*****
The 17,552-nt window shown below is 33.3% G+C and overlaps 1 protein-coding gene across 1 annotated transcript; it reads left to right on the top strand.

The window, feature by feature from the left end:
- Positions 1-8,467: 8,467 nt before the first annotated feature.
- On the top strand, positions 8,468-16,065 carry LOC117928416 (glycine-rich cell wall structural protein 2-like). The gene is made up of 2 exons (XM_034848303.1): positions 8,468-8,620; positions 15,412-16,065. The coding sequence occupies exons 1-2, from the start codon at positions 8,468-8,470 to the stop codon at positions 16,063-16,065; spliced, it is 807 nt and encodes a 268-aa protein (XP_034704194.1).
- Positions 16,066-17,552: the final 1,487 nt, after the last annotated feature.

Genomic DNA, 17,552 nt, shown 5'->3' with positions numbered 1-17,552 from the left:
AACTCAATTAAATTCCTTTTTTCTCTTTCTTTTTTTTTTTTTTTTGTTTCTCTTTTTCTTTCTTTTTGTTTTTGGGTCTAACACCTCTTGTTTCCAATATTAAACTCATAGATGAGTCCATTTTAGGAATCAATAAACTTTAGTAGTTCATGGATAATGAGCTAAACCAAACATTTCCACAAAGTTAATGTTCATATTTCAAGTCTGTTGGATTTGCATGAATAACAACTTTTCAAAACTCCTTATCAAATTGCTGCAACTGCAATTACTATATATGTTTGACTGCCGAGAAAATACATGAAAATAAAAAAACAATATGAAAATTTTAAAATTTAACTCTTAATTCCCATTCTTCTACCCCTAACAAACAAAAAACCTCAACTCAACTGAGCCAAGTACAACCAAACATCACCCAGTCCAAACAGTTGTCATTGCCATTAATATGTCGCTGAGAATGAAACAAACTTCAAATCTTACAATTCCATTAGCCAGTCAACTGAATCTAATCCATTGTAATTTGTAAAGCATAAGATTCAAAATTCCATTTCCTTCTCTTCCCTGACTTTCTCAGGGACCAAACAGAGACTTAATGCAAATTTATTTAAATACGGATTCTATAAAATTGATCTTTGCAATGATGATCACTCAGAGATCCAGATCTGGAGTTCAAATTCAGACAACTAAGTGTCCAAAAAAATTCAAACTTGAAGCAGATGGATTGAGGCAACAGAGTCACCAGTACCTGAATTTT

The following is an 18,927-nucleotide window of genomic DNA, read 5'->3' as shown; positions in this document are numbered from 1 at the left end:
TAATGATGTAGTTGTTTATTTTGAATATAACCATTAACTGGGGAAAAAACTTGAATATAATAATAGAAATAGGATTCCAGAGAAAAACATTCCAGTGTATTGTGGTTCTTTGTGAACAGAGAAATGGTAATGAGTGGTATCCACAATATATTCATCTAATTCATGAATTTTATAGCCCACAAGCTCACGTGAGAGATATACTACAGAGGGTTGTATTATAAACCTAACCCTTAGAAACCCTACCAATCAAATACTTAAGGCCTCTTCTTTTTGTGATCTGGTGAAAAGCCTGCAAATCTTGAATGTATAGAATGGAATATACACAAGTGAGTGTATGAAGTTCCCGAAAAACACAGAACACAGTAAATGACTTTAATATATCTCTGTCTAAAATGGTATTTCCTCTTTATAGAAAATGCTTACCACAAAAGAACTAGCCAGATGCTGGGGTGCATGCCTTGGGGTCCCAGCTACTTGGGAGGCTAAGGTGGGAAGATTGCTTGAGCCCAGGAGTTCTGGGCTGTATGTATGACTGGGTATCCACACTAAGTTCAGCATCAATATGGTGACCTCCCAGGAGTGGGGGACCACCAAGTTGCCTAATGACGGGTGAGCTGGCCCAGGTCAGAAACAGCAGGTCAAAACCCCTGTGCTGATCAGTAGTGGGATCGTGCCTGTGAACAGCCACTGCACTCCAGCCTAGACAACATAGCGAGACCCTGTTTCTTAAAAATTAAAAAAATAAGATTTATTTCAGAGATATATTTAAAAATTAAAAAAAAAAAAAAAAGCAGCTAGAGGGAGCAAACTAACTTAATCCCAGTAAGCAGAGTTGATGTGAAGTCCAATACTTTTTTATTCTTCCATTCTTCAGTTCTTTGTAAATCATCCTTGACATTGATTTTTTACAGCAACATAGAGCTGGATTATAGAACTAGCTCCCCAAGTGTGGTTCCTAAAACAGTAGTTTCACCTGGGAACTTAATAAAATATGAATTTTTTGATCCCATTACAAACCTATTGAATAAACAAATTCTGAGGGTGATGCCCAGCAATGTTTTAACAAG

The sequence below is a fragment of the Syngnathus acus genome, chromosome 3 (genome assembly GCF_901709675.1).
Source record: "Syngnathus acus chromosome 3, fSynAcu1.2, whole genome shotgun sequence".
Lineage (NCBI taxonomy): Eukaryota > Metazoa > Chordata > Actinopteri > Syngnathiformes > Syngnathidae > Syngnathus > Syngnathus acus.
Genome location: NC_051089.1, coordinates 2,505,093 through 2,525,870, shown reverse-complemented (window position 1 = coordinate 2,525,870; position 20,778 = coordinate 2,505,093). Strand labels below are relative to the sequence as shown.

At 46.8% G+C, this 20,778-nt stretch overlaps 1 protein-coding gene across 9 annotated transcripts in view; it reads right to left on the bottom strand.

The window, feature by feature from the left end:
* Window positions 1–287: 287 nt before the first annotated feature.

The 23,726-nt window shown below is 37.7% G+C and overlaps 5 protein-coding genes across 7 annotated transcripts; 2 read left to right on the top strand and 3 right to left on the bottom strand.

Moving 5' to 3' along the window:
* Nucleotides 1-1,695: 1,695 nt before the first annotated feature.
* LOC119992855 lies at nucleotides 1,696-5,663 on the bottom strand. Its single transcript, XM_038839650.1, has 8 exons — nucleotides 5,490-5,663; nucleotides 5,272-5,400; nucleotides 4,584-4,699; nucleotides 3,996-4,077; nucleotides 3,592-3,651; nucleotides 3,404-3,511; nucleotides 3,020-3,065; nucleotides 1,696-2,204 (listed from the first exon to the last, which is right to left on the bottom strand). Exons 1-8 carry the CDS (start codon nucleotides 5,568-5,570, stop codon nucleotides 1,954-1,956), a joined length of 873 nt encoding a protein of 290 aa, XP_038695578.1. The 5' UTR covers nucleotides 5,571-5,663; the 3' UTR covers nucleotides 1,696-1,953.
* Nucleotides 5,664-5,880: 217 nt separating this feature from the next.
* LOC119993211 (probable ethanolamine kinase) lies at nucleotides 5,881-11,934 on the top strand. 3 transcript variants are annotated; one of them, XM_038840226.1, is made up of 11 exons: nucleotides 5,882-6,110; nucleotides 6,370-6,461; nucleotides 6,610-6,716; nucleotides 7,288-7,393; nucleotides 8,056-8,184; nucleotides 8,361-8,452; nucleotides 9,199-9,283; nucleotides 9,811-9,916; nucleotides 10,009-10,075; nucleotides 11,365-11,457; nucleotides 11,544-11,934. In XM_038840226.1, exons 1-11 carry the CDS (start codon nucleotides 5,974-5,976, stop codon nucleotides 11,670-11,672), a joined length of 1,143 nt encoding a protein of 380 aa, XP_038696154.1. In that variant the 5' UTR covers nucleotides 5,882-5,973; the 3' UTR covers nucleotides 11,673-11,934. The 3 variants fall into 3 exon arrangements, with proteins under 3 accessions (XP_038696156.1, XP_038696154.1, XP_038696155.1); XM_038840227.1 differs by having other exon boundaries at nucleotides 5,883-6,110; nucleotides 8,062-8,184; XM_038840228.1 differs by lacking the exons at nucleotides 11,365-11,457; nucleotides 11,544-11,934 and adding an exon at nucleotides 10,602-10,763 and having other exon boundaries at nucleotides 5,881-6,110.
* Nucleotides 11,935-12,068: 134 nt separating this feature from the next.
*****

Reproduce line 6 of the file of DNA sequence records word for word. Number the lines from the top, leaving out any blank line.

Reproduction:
Genomic DNA, 17,552 nt, shown 5'->3' with positions numbered 1-17,552 from the left: